It is possible to extend Westfeld and Pfitzmann's $\chi^2$-test to be more sensitive to partial distortions in an image. Observe that two identical distributions produce about the same $\chi^2$ values in any part of the distribution. Instead of increasing the sample size and applying the test at a constant position, we use a constant sample size but slide the position where the samples are taken over the entire range of the image. Using the extended test we are able to detect our simple embedding process; see Figure 4.

In this case, the sample size is set to $3.2\%$ of all DCT coefficients. The test starts at the beginning of the image, and the position is incremented by one percent for every $\chi^2$ application. This extended test does not react to an unmodified image, but detects the embedding in some areas of the stego image.

To find an appropriate sample size, we choose an expected distribution for the extended $\chi^2$-test that should cause a negative test result. Instead of calculating the arithmetic mean of coefficients and their adjacent ones, we take the arithmetic mean of two unrelated coefficients,

y^\ast_i = \frac{n_{2i-1} + n_{2i}}{2}.\end{displaymath}

A binary search on the sample size is used to find a value for which the extended $\chi^2$-test does not show a correlation to the expected distribution derived from unrelated coefficients.

Figure 5: The naive statistical corrections cause the frequency of adjacent DCT coefficients to be equalized. It is immediately evident that the image is modified.

\epsfig {,width=8.5cm}

Correcting Statistical Deviations

 Not all of the redundant bits are used when embedding the hidden message. In fact, the selection process allows no more than half of the redundant bits to be used for data.

If we know what kind of statistical tests are being used to examine an image for modification, we can use the remaining redundant bits to correct any statistical deviation that the embedding process created.

Our first (naive) approach included preserving the correlation to one and the entropy measured by the Maurer test. Essentially, when a bit is changed from zero to a one, we try to change a nearby bit from one to zero. Although, this approach helps to prevent entropy increase in the redundant data, it completely neglects statistics that depend on macroscopic properties. For the JPEG format, the result is a distortion in the DCT histogram, illustrated in Figure 5. The DCT coefficients -2 and -1 are even closer together than in Figure 3, and the frequencies for DCT coefficients 2 and 3 are nearly the same.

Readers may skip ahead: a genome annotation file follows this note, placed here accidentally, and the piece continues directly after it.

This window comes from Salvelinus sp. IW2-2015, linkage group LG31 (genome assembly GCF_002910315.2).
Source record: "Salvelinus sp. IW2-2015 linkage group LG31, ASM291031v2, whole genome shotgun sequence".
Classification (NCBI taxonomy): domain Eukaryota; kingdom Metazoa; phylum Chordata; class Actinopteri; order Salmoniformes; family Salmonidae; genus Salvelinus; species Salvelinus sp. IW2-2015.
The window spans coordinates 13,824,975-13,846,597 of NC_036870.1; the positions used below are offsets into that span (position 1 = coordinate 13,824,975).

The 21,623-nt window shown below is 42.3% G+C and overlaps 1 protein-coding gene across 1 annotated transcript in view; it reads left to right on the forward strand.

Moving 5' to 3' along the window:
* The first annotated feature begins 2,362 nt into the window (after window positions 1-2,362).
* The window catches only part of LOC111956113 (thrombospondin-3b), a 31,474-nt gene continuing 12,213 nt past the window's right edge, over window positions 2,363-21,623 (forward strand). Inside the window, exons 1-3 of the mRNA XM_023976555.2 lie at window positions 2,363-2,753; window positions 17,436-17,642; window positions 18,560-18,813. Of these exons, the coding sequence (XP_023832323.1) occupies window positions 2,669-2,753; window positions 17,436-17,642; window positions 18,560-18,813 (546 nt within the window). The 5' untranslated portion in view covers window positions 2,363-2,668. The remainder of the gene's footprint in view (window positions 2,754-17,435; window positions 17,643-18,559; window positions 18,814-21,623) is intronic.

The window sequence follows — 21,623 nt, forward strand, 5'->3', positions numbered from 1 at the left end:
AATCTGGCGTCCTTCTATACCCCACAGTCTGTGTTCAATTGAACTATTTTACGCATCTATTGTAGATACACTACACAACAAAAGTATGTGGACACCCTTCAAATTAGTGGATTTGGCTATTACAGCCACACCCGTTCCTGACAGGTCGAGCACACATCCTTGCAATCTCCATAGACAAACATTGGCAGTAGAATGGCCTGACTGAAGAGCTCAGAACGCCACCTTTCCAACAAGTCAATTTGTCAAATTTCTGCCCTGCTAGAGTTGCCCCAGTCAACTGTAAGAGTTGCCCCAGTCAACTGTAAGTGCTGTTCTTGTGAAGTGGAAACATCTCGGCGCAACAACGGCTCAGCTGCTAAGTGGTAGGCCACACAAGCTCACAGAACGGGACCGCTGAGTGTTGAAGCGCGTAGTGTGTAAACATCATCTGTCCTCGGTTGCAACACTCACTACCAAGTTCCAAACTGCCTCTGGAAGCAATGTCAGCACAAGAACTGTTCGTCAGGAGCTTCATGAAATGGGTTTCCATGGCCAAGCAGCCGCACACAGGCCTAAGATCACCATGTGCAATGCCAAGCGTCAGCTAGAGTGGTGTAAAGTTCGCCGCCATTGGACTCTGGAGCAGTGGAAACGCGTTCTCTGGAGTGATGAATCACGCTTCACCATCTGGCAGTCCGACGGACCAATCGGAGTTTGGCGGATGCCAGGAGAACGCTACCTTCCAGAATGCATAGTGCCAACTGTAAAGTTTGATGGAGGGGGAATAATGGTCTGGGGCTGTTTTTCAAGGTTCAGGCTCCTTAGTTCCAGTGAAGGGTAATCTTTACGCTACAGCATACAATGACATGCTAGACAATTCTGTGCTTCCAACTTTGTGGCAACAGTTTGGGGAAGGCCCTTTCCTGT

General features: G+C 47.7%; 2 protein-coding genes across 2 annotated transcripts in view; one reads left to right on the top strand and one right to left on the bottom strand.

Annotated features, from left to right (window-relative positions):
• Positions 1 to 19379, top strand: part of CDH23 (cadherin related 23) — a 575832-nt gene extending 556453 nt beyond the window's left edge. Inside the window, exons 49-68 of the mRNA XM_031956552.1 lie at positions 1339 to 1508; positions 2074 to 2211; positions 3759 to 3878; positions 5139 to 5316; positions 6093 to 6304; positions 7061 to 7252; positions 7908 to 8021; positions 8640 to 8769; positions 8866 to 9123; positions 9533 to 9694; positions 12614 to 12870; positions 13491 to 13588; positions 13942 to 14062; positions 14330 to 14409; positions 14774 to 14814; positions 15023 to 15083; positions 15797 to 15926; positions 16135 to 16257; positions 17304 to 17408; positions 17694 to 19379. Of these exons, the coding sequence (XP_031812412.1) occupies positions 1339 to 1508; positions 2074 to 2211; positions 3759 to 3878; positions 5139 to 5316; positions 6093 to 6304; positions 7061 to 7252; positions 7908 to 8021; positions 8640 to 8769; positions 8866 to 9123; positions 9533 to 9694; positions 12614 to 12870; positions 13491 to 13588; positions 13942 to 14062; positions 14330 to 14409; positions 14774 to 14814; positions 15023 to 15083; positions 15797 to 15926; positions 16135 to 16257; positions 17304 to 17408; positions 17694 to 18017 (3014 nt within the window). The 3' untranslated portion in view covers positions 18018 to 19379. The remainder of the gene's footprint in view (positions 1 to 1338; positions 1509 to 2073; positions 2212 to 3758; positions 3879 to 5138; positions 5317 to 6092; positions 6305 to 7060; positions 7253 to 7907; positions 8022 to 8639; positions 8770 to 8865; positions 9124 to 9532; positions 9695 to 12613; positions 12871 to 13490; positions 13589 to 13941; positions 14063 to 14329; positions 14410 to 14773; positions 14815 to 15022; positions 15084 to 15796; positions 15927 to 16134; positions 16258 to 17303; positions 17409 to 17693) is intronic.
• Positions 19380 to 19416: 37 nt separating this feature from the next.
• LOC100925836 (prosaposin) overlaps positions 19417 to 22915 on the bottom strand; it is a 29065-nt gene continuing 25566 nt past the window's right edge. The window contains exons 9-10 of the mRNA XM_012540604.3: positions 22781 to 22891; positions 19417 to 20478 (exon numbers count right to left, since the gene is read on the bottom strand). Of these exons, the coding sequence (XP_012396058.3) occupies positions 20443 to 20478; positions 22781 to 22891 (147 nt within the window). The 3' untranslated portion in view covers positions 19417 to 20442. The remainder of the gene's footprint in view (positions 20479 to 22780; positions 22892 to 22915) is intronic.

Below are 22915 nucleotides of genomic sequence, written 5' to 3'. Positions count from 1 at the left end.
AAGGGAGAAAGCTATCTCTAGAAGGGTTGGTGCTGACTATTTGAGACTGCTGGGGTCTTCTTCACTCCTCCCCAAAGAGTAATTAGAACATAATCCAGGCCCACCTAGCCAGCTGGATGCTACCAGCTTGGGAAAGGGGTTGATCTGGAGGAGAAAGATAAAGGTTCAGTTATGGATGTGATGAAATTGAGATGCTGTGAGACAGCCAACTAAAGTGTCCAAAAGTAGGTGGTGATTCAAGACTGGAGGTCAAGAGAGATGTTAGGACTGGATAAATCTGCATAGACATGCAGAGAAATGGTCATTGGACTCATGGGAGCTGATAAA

If we want to avoid distortions in the DCT histogram, additional corrections are necessary to maintain the distribution of the DCT coefficients. For example, suppose embedding a hidden message modifies the j-th DCT coefficient, DCT(j). If DCT(j) = 2i, it will be modified to 2i+1. We correct this change by finding an adjacent coefficient DCT(k), that is DCT(k) = 2i+1, and changing it to 2i. If we correct every change to the DCT coefficients, their histogram will be identical to the one of the original image.

Furthermore, a correcting transform that essentially swaps values keeps all frequency counts constant. Thus, no statistic that is based purely on frequency counts will be able to detect a difference between the original and the stego medium.

We make the following observation for frequency count based statistics. Let f be a frequency count in the histogram, and $\bar{f}$ its adjacent count. Without loss of generality, let $f \ge
\bar{f}$. Let $\alpha$ denote the fraction of redundant bits that are used to hold the hidden message. After embedding, we expect the following changes in frequencies:

In order for the transform to be able to correct the frequency count, enough unmodified coefficients need to be left in $\bar{f}$ so that the change in f can be adjusted, in other words the relation

(1 - \alpha)\bar{f} \ge \frac{\alpha}{2} (f - \bar{f})\end{displaymath}